Carter Urges Talks, Not Threats, Regarding North Korea

Emory University Distinguished Professor and Former U.S. President Jimmy Carter spoke to a group of approximately 30 students on the topics of “love thy neighbor” and the media at an event hosted by an Emory Filmmaking Practicum Class Oct 11./Parth Mody, Photo Editor

Former U.S. President and University Distinguished Professor Jimmy Carter, whose administration normalized relations with China, called for peaceful talks with the North Korean regime in contrast to President Donald J. Trump’s more aggressive approach.

“Obviously, we should be talking to them and trying to find some common ground rather than threaten[ing] a nuclear war,” Carter said.

Carter’s remarks were part of an event that focused on the topics of “Love thy neighbor” and the media. Hosted by an Emory Filmmaking Practicum course, the event drew about 30 students to the Theater Lab in Schwarz Center.

Trump has repeatedly threatened the regime with military action and insulted North Korean leader Kim Jong-un.

Trump tweeted Oct. 7: Presidents and their administrations have been talking to North Korea for 25 years, agreements made and massive amounts of money paid … hasn’t worked, agreements violated before the ink was dry, makings fools of U.S. negotiators. Sorry, but only one thing will work!”

Carter recalled forgiving a member of the press who had acquired one of his debate-briefing notebooks used to prepare for the Oct. 28, 1980 presidential debate and given it to his opponent, Ronald Reagan. Reagan went on to win the presidency that year.

“One of the famous newspaper columnists … participated [in] stealing a notebook that I was going to use in my debate against Reagan, with whom I contested for the presidency,” Carter said. “And he took my notebook, all my notes [on] what I was going to use against Reagan, and he taught Reagan how to use it to my disadvantage.”

Carter acknowledged the press has been largely supportive of his goals to improve peace and human rights around the world.

“When I wanted to concentrate as president on peace and human rights, those two things caused many to look upon [these two objectives] as weaknesses,” Carter said. “But the media has [since] supported my commitment to peace. [That] would have been impossible unless the overwhelming influx of media was on my side.”

In the era of “fake news,” Carter called for media organizations to engage in criticism if other outlets are publishing false information.

“I think many people just accept the fact that some political leaders are going to depart deliberately from the truth and that, maybe the media that supports it, whether Democrat or Republican, might orient the facts or distort the facts to [covet] the candidacy or encompass it and I think that’s a fairly recent development of news,” Carter said.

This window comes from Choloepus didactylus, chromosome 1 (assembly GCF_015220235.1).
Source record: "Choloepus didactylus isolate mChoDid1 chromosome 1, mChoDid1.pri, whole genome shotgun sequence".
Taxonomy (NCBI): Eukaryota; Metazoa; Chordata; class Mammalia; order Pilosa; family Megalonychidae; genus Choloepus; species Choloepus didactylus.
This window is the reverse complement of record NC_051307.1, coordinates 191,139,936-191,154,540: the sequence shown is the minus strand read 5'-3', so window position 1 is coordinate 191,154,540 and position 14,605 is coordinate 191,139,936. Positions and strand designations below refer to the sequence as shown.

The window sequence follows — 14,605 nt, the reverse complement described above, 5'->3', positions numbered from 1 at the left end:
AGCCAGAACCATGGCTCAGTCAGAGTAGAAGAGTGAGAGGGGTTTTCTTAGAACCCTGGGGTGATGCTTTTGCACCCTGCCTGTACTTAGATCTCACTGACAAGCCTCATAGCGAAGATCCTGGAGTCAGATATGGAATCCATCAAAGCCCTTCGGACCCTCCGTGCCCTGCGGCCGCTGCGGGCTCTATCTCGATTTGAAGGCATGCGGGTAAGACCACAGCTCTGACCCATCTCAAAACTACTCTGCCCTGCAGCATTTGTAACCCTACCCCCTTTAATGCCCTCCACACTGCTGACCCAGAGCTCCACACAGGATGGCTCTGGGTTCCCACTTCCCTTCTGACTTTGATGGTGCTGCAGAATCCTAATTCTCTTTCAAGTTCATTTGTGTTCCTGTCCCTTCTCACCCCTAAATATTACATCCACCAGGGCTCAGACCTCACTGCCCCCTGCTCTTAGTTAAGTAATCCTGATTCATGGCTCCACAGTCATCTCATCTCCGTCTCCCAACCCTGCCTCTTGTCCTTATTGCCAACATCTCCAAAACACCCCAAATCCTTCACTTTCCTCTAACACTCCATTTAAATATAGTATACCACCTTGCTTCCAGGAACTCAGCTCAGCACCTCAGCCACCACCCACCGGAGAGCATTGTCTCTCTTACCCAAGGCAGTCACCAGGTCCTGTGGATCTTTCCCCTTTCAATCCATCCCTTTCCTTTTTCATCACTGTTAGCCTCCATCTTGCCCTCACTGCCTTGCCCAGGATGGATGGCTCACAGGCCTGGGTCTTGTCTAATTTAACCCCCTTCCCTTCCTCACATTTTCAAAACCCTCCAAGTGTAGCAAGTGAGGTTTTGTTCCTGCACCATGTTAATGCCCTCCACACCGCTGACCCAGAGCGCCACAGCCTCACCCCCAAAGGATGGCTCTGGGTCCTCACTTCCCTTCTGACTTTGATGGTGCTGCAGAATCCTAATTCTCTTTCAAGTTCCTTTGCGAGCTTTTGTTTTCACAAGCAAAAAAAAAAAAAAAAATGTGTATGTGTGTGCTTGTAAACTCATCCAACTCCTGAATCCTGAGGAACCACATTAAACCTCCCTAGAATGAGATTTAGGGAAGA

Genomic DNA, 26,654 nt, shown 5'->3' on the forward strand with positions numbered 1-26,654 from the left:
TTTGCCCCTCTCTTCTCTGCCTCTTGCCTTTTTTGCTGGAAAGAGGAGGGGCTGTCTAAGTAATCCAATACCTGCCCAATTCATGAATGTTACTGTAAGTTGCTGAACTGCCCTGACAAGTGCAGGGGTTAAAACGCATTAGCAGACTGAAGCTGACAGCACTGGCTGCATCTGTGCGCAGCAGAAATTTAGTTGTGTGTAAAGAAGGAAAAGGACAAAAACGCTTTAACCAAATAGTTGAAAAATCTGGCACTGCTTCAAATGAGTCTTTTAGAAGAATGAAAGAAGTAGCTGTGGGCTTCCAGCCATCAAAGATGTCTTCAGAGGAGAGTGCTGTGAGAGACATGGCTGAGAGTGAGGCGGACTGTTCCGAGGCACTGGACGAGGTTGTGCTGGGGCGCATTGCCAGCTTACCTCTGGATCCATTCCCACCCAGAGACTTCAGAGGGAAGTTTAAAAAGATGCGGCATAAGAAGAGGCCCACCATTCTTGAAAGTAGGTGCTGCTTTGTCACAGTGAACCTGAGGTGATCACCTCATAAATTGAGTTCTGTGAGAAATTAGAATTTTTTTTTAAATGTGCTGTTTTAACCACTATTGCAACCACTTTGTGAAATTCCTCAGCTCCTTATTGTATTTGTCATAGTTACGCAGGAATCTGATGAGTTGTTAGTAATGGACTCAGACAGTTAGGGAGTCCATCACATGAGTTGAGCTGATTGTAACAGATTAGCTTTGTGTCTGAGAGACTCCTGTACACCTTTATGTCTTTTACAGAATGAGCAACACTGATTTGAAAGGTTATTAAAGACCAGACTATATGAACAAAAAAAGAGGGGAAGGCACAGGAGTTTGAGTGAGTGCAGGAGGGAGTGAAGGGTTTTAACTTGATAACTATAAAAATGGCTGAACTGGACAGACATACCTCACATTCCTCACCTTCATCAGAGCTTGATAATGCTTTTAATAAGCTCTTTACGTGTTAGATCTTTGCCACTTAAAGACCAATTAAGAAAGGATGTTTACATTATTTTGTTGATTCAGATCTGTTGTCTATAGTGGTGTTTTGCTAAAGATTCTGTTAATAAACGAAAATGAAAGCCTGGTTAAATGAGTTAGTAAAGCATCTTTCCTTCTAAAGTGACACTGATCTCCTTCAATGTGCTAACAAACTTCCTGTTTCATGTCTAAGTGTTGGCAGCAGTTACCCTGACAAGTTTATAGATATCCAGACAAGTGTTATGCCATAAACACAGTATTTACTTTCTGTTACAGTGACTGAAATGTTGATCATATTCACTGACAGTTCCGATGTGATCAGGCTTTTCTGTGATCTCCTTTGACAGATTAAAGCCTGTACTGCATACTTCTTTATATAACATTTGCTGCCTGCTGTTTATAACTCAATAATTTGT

Carter discussed his thoughts on the media the same day Trump threatened to revoke NBC News’ broadcast license after they published a report he deemed “fake news,” according to the The New York Times.

Although Trump has been criticized for his candid Twitter posts, when prompted whether he would have used the platform during his presidency, Carter said, “Certainly, I would have.”

Carter’s interview will be used in a video in which a Muslim mother, a Baptist minister, several Emory professors and Carter answer questions from the Filmmaking Practicum students.

“[The video] will have its own website and it’ll have its own media presence, hopefully by the beginning of December,” Film and Media Studies Professor Rob Schmidt Barracano told the Wheel.

Carter’s talk was part of the Love Your Neighbor Project, a filmmaking project by students in the Filmmaking Practicum course.

“The Love Your Neighbor Project is a collection of ruminations on the Biblical concept of ‘love thy neighbor,’ ” Barracano said. “We decided to work on [this] project since the presidential election because we were seeing real conflict in the country.”

Filmmaking Practicum student Dalia Caudle (18C) expressed surprise at how in-depth Carter went in his answers.

“We knew he had knowledge on the Biblical concept of Love Thy Neighbor from teaching Sunday School, so to hear his perspective and how in tune it was with our goal for our past film was inspiring,” Caudle said.

The class allowed some audience members to ask Carter preselected questions.

“I looked forward to it the whole night,” audience member Giovanni Mella (21C) said. “[Carter] lightened up the entire room with his big smile.”

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